Cane toads are abundant on Montserrat and the workshop participants considered the impacts on biodiversity are through Competition, Predation, Transmission of disease, Poisoning, Interaction with other alien species. The overall categorisation was considered Massive because of transmission of Chytrid to other amphibians including mountain chicken. 

Capturing impact of invasive non-native species 

Future management strategies on invasive non-native species can be informed by the EICAT and SEICAT classifications which will be captured within the online non-native species database that we are developing as part of this project. The standardised format in which the non-native species environmental and socio-economic impacts are categorised allows this information to be easily used by various stakeholders to inform future mitigation plans. These data also have the potential to help predict species responses to climate change scenarios and evaluate the responses of these species to extreme weather events.

Understanding the interactions between climate change and invasive non-native species

Environmental and spread models can underpin predictions about the future impacts of invasive non-native species. Species distribution models are widely used to make predictions of how species distributions may change as a response to climatic change. However, such approaches require detailed datasets of relevant climate variables and georeferenced species occurrence records. For small island nations, such information is often lacking.

Through the workshops on St Helena, Anguilla and Montserrat, we worked collaboratively to gather information on the relevant components of climate change to co-develop conceptual models for a selection of invasive non-native species. The UKOT experts described the changes that they have been noticing including increases in drought, summer temperatures and the unpredictability of seasons.  

Furthermore, we considered ways in which this information could be used to make predictions on the impacts of invasive non-native species in the context of climate change. We assessed the likelihood of direct impacts of climate changes on species’ survival, reproduction, or dispersal, as well as indirect impacts mediated by changes in habitat or food resources. With few exceptions, the case studies we examined for a range of invasive non-native species led to agreement that many would be predicted to expand further due to climate change.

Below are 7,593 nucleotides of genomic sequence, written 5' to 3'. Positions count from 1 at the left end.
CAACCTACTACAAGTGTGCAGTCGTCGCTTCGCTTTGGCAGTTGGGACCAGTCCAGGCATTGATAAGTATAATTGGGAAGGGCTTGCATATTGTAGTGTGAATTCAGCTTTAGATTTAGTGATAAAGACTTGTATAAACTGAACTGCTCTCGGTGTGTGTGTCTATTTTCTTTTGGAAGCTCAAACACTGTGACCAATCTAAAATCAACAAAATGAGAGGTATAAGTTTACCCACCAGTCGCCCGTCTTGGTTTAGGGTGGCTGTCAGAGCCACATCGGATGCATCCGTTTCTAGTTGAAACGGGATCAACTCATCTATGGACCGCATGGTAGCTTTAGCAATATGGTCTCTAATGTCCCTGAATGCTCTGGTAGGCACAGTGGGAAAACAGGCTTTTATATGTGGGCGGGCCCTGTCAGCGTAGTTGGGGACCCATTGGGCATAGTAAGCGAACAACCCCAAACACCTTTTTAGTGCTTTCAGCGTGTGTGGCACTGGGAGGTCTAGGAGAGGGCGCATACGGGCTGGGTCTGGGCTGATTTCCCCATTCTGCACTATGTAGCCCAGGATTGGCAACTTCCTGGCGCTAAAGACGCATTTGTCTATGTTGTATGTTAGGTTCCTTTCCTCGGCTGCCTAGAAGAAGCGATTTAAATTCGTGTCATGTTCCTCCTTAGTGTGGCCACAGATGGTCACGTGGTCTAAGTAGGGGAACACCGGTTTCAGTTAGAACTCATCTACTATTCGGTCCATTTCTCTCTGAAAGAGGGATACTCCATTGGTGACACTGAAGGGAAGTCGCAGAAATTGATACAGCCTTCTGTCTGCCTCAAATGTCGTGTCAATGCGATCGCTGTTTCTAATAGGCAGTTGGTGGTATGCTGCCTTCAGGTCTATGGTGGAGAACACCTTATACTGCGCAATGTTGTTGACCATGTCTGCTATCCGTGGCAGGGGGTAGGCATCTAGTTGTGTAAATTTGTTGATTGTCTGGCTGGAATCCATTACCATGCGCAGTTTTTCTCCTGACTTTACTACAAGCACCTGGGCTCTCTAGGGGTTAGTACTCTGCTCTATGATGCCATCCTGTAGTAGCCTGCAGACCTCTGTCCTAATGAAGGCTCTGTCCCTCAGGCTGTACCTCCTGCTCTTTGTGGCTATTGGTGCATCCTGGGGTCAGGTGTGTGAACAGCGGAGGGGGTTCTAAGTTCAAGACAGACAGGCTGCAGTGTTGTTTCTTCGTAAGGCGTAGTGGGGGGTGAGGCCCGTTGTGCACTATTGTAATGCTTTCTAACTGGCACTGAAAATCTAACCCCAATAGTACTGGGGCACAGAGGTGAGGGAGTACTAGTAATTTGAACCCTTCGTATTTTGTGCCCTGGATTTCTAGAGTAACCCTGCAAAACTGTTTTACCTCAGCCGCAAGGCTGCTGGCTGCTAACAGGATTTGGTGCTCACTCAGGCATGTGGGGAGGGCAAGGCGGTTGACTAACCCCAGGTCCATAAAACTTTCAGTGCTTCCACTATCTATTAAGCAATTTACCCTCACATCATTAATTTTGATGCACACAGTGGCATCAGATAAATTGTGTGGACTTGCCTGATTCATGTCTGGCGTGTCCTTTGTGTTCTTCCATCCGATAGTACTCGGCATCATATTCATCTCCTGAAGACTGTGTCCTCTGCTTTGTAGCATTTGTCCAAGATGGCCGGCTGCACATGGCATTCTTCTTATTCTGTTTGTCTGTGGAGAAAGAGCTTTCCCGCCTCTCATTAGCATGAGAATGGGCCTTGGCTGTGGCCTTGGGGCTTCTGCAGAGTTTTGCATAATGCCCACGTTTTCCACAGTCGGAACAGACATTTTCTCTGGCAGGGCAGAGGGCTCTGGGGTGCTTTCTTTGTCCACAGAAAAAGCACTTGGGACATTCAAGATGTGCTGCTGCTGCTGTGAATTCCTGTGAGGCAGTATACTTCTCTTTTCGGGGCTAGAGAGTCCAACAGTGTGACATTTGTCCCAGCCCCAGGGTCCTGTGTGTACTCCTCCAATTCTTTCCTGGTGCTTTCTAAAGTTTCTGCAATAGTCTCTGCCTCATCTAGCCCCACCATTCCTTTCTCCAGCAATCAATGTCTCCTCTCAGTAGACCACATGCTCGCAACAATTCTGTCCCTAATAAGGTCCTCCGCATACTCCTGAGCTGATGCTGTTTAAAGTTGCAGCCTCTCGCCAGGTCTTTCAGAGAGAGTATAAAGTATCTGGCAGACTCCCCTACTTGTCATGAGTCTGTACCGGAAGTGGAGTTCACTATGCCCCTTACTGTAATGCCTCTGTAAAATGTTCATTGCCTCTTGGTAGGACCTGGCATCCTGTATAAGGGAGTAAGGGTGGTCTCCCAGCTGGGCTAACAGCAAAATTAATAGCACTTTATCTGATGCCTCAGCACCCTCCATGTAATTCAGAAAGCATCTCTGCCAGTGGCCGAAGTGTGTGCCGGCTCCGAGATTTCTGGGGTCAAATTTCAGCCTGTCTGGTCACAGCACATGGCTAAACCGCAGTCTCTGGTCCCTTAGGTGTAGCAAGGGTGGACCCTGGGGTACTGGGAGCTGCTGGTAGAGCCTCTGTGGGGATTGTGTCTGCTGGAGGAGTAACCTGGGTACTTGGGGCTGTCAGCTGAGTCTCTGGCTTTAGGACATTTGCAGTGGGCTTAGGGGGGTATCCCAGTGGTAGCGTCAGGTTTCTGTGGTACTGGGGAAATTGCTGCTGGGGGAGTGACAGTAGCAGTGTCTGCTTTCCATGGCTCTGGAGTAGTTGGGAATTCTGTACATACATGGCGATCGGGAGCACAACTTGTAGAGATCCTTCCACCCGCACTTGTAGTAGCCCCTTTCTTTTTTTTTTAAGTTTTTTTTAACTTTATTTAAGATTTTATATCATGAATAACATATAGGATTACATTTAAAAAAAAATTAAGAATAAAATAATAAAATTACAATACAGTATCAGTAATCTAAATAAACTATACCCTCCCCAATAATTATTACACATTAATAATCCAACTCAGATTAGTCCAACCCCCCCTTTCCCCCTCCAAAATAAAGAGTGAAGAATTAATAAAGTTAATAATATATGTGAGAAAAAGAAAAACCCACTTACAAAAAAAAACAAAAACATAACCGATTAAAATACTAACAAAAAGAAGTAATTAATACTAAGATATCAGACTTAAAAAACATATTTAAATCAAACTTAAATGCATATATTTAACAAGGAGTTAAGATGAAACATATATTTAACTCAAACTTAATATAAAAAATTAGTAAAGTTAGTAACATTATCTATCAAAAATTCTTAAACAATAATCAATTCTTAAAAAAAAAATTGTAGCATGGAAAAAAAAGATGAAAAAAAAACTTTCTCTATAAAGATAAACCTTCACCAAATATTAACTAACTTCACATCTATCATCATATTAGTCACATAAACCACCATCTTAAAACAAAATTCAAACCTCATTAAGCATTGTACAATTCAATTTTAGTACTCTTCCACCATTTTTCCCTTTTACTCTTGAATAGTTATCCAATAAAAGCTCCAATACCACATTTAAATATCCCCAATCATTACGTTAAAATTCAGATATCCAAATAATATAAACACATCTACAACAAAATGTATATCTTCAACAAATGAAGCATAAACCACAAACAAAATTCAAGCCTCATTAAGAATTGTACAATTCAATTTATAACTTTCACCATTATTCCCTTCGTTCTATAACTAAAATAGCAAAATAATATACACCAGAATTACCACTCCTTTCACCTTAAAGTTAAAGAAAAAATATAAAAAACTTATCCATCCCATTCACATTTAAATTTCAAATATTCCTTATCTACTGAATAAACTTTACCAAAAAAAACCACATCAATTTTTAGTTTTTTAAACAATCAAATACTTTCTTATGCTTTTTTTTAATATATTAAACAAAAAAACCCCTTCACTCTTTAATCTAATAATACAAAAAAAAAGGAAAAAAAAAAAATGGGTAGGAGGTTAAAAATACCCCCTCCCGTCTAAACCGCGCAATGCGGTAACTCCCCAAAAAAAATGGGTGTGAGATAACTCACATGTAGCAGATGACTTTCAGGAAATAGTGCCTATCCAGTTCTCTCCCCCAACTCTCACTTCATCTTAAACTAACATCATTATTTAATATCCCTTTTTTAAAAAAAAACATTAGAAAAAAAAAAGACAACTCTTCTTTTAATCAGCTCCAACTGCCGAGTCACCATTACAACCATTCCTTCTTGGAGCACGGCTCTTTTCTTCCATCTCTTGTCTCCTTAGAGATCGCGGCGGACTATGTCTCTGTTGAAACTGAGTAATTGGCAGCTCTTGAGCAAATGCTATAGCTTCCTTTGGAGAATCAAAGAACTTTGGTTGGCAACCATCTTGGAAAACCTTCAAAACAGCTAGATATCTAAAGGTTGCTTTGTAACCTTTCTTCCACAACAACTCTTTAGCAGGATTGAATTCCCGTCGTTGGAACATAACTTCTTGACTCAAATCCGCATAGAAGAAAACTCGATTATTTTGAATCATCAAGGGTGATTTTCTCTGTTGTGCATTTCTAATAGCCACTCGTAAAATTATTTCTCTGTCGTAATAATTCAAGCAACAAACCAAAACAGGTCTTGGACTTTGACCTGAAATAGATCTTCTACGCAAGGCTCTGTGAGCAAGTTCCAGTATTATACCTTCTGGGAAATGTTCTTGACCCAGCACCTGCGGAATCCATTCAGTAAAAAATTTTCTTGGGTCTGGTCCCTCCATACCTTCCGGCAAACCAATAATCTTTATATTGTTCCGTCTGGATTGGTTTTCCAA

With few exceptions, the case studies we examined... led to agreement that many would be predicted to expand further due to climate change." Prof Helen Roy   

Effects of climate change on invasive non-native mosquitos

Vector-borne diseases transmitted by invasive non-native mosquitoes can be a cause of concern even on remote islands for humans, domestic animals and wildlife. Climate change and warmer temperatures can accelerate mosquito development, the incubation period of the pathogens they carry and also affect the ecology of animal hosts and reservoirs, in favour of the mosquitoes. This in turn can increase mosquito-borne disease risks for humans and animals.

Extreme weather events such as hurricanes can also amplify mosquito populations. While adult mosquitoes will not survive the strong winds, the flooding that occurs after a hurricane can favour native floodwater mosquitoes as well as invasive alien mosquitoes such as Aedes spp. as their eggs can survive extremely harsh weather conditions.

Furthermore, it is important to understand the impacts of climate change in combination with other causes of change to mosquito populations. For example, urbanisation facilitates mosquito-borne disease transmission by enhancing mosquito breeding sites (with structures such as garden containers and drains providing pools of water), increasing the likelihood of vector–human interactions with high population densities, and increasing spread of mosquitoes through the movement of people and goods.  

Raising awareness of invasive and non-native species and climate change

Sharing such information with diverse stakeholder groups is important to inform action. Experts on St Helena discussed how to use the information to raise awareness about the interactions between invasive non-native species and climate change. A short briefing note for decision-makers and other relevant stakeholders will be drafted collaboratively. In Anguilla, an opportunity was identified to develop contingency plans for invasive non-native species that might be most likely to establish and spread following hurricanes. In Montserrat, creating posters that depict a selection of invasive non-native species was considered a useful way to spread awareness, with resources for the general public and additional materials tailored specifically to farmers. It will be exciting to work together to develop these outputs during the final year of the project.

We are extremely appreciative of the warm welcome that we have received during all our visits and the excellent engagement from all participants who have shared their incredible knowledge so generously. The commitment of the local communities on the islands that we have visited is truly inspiring.

Group photo of participants at invasive non-native species workshop in Montserrat
Workshop participants in Montserrat

We thank Darwin Plus for providing funding and guidance throughout this research. We are extremely appreciative of the generosity of Sabrina Kumschick (Centre for Invasion Biology, Stellenbosch, South Africa) and Sven Bacher (University of Fribourg, Switzerland) who shared training materials on EICAT and SEICAT.

Professor Helen Roy

Competition, Predation, Hybridisation, Transmission of disease, Parasitism, Poisoning/toxicity, Bio-fouling or other direct physical disturbance, Grazing/herbivory/browsing, Chemical impact on ecosystem, Physical impact on ecosystem, Structural impact on ecosystem, Indirect impacts through interactions with other species

Related links

See more about the Darwin Plus UKOTs project

UKCEH staff page of Professor Helen Roy